Pygmalion Project: The Teacher
excerpted from The Pygmalion Project: The Idealist, by Dr. Stephen Montgomery
Copyright © 1989 Stephen Montgomery
The Idealist most committed to guiding others through the doors of life, or along the pathways of learning and understanding, is the type that Keirsey has named the Teacher (Myers's "ENFJ").
Teachers are natural facilitators in all their relationships, encouraging those around them, urging their personal growth, and taking charge of others (particularly of groups) with an extraordinary enthusiasm and confidence. Indeed, Teachers are so expressive and charismatic in their leadership -- in a word, so inspiring -- that they seem in some ways less coercive than the other Idealists. Keirsey says that, though Teachers are both expressive and role-directive, they manage to "command without seeming to do so," not by means of explicit orders, nor through saintly patience, romantic longing, or mute withdrawal, but by kindling in their students and colleagues their own passion for self-exploration and development. Teachers are masters of the art of positive expectation (or "front-loading"), and they communicate their belief in the evolution of the "self" with such a glow of promise that quite often, as Keirsey tells us, their optimism "induces action" in others, and the "desire to live up to [their] expectations."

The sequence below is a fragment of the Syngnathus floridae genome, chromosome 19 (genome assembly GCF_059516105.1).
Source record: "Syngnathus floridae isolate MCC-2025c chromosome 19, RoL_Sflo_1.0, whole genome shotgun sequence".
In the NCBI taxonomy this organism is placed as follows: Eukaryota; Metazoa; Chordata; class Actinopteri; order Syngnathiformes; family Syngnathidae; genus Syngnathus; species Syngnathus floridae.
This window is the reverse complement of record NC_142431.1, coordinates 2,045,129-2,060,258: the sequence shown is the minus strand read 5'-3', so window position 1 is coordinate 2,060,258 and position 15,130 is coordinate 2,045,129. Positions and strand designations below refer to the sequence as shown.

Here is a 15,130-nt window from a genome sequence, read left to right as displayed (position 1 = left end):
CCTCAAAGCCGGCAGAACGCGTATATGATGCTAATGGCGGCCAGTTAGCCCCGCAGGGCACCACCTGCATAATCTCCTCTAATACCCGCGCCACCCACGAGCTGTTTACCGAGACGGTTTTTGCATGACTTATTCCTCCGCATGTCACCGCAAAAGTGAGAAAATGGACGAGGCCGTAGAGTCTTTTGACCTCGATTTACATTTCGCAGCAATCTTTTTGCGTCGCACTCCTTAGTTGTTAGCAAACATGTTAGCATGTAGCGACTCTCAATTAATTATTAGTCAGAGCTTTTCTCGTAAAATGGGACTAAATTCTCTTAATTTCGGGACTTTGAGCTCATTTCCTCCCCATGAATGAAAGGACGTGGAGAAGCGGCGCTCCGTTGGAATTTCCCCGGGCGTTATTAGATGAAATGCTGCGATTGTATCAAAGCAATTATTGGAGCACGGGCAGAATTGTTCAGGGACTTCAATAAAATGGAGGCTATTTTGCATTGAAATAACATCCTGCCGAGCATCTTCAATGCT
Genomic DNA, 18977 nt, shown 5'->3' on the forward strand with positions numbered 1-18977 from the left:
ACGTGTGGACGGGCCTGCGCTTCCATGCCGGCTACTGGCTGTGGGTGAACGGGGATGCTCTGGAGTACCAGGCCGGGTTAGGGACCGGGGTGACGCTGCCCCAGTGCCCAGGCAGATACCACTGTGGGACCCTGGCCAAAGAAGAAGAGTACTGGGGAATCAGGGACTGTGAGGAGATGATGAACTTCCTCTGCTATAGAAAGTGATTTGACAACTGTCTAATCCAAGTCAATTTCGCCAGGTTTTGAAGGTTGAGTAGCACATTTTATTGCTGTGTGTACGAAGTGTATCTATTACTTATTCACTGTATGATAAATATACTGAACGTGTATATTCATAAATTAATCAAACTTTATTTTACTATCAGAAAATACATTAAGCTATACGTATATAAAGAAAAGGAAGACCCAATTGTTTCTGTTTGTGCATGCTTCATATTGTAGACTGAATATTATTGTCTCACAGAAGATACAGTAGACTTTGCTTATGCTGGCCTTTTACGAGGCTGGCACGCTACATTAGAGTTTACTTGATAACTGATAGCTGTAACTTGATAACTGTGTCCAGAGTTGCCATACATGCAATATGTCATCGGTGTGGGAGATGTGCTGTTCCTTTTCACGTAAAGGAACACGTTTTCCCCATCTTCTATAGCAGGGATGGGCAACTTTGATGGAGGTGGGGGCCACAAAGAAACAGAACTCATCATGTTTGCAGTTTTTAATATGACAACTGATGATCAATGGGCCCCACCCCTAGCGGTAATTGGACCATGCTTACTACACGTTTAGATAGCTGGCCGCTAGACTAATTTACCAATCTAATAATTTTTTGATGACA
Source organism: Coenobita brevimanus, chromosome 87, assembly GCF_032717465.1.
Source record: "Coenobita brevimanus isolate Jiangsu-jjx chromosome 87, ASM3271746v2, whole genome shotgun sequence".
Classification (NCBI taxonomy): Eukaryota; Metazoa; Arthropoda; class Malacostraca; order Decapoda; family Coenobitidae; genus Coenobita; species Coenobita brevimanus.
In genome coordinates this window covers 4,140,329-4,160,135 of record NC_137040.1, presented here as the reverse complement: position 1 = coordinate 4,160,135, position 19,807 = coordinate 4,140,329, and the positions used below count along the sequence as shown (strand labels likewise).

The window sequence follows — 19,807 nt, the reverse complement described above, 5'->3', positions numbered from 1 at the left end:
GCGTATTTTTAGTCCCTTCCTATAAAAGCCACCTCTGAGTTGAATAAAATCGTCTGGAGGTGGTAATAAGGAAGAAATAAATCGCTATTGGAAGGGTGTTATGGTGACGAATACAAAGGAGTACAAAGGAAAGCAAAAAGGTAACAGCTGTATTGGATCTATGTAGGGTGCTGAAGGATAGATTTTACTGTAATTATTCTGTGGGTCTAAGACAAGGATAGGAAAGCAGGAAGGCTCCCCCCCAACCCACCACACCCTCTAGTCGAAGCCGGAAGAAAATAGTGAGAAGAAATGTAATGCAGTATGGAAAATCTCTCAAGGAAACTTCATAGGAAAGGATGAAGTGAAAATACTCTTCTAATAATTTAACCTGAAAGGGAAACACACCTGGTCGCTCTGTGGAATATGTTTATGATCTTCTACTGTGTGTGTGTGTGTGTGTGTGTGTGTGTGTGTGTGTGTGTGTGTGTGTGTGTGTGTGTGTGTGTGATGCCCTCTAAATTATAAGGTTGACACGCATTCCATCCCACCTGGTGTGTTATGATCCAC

Teachers bring all this infectious energy to their intimate relationships as well, and they make passionate and delightfully creative companions. However, at such close range the intensity of their wishes for their loved ones can create interpersonal conflict. Teachers can overwhelm their loved ones with their exuberance, and with their Pygmalion presumption that everyone wants to be helped along the path of self-discovery. Then, when their loved ones either resist their pressure or fail to meet their idealistic expectations, Teachers can feel frustrated, disillusioned, or even betrayed by the persons they care most about.
Temperament, Talent, and Work
...If possible, then, our best and most satisfying career choice is one that suits our greatest talent. And our talent is inextricably wound up with our temperament style. So let's look more closely at the four kinds of talent, and at more than 280 different jobs that fit the four temperaments....